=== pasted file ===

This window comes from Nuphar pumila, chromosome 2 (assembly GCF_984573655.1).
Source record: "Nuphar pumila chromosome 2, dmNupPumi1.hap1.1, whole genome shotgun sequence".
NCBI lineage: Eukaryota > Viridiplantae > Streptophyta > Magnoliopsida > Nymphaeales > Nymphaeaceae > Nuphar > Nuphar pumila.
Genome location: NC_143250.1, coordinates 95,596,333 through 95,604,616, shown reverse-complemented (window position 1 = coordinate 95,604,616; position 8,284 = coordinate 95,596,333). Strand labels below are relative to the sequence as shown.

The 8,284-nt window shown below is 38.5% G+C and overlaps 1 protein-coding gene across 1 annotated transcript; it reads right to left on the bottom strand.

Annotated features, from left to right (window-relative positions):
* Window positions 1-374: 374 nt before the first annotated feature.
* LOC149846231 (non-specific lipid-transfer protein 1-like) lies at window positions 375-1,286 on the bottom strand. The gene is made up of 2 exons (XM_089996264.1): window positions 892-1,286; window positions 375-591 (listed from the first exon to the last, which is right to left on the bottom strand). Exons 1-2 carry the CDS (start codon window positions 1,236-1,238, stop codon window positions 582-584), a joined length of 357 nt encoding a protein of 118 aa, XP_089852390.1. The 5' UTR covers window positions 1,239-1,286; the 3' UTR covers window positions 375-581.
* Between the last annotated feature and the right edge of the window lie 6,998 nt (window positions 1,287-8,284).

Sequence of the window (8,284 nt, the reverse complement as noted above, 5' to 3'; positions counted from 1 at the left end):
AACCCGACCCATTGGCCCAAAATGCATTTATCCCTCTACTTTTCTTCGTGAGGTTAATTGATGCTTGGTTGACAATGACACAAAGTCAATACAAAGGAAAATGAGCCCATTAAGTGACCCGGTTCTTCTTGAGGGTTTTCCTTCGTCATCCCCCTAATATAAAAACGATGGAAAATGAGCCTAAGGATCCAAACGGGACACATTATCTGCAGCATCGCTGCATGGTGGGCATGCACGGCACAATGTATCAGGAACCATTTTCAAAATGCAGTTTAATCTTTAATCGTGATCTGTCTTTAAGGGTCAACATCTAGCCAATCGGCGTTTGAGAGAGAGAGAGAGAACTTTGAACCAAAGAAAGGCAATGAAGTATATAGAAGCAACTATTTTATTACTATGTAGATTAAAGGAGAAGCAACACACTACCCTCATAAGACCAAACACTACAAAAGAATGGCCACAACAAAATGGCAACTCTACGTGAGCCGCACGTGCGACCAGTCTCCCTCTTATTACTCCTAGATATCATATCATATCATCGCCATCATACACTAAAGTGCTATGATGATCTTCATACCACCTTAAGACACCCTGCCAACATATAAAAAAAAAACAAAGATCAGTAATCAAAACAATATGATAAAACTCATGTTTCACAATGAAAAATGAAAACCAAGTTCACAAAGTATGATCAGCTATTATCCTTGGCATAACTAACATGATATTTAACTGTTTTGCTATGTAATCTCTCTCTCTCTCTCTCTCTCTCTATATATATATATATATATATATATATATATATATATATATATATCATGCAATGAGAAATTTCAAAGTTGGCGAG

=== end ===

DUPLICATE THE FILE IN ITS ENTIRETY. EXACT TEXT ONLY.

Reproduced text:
This window comes from Nuphar pumila, chromosome 2 (assembly GCF_984573655.1).
Source record: "Nuphar pumila chromosome 2, dmNupPumi1.hap1.1, whole genome shotgun sequence".
NCBI lineage: Eukaryota > Viridiplantae > Streptophyta > Magnoliopsida > Nymphaeales > Nymphaeaceae > Nuphar > Nuphar pumila.
Genome location: NC_143250.1, coordinates 95,596,333 through 95,604,616, shown reverse-complemented (window position 1 = coordinate 95,604,616; position 8,284 = coordinate 95,596,333). Strand labels below are relative to the sequence as shown.

The 8,284-nt window shown below is 38.5% G+C and overlaps 1 protein-coding gene across 1 annotated transcript; it reads right to left on the bottom strand.

Annotated features, from left to right (window-relative positions):
* Window positions 1-374: 374 nt before the first annotated feature.
* LOC149846231 (non-specific lipid-transfer protein 1-like) lies at window positions 375-1,286 on the bottom strand. The gene is made up of 2 exons (XM_089996264.1): window positions 892-1,286; window positions 375-591 (listed from the first exon to the last, which is right to left on the bottom strand). Exons 1-2 carry the CDS (start codon window positions 1,236-1,238, stop codon window positions 582-584), a joined length of 357 nt encoding a protein of 118 aa, XP_089852390.1. The 5' UTR covers window positions 1,239-1,286; the 3' UTR covers window positions 375-581.
* Between the last annotated feature and the right edge of the window lie 6,998 nt (window positions 1,287-8,284).

Sequence of the window (8,284 nt, the reverse complement as noted above, 5' to 3'; positions counted from 1 at the left end):
AACCCGACCCATTGGCCCAAAATGCATTTATCCCTCTACTTTTCTTCGTGAGGTTAATTGATGCTTGGTTGACAATGACACAAAGTCAATACAAAGGAAAATGAGCCCATTAAGTGACCCGGTTCTTCTTGAGGGTTTTCCTTCGTCATCCCCCTAATATAAAAACGATGGAAAATGAGCCTAAGGATCCAAACGGGACACATTATCTGCAGCATCGCTGCATGGTGGGCATGCACGGCACAATGTATCAGGAACCATTTTCAAAATGCAGTTTAATCTTTAATCGTGATCTGTCTTTAAGGGTCAACATCTAGCCAATCGGCGTTTGAGAGAGAGAGAGAGAACTTTGAACCAAAGAAAGGCAATGAAGTATATAGAAGCAACTATTTTATTACTATGTAGATTAAAGGAGAAGCAACACACTACCCTCATAAGACCAAACACTACAAAAGAATGGCCACAACAAAATGGCAACTCTACGTGAGCCGCACGTGCGACCAGTCTCCCTCTTATTACTCCTAGATATCATATCATATCATCGCCATCATACACTAAAGTGCTATGATGATCTTCATACCACCTTAAGACACCCTGCCAACATATAAAAAAAAAACAAAGATCAGTAATCAAAACAATATGATAAAACTCATGTTTCACAATGAAAAATGAAAACCAAGTTCACAAAGTATGATCAGCTATTATCCTTGGCATAACTAACATGATATTTAACTGTTTTGCTATGTAATCTCTCTCTCTCTCTCTCTCTCTCTATATATATATATATATATATATATATATATATATATATATATATCATGCAATGAGAAATTTCAAAGTTGGCGAG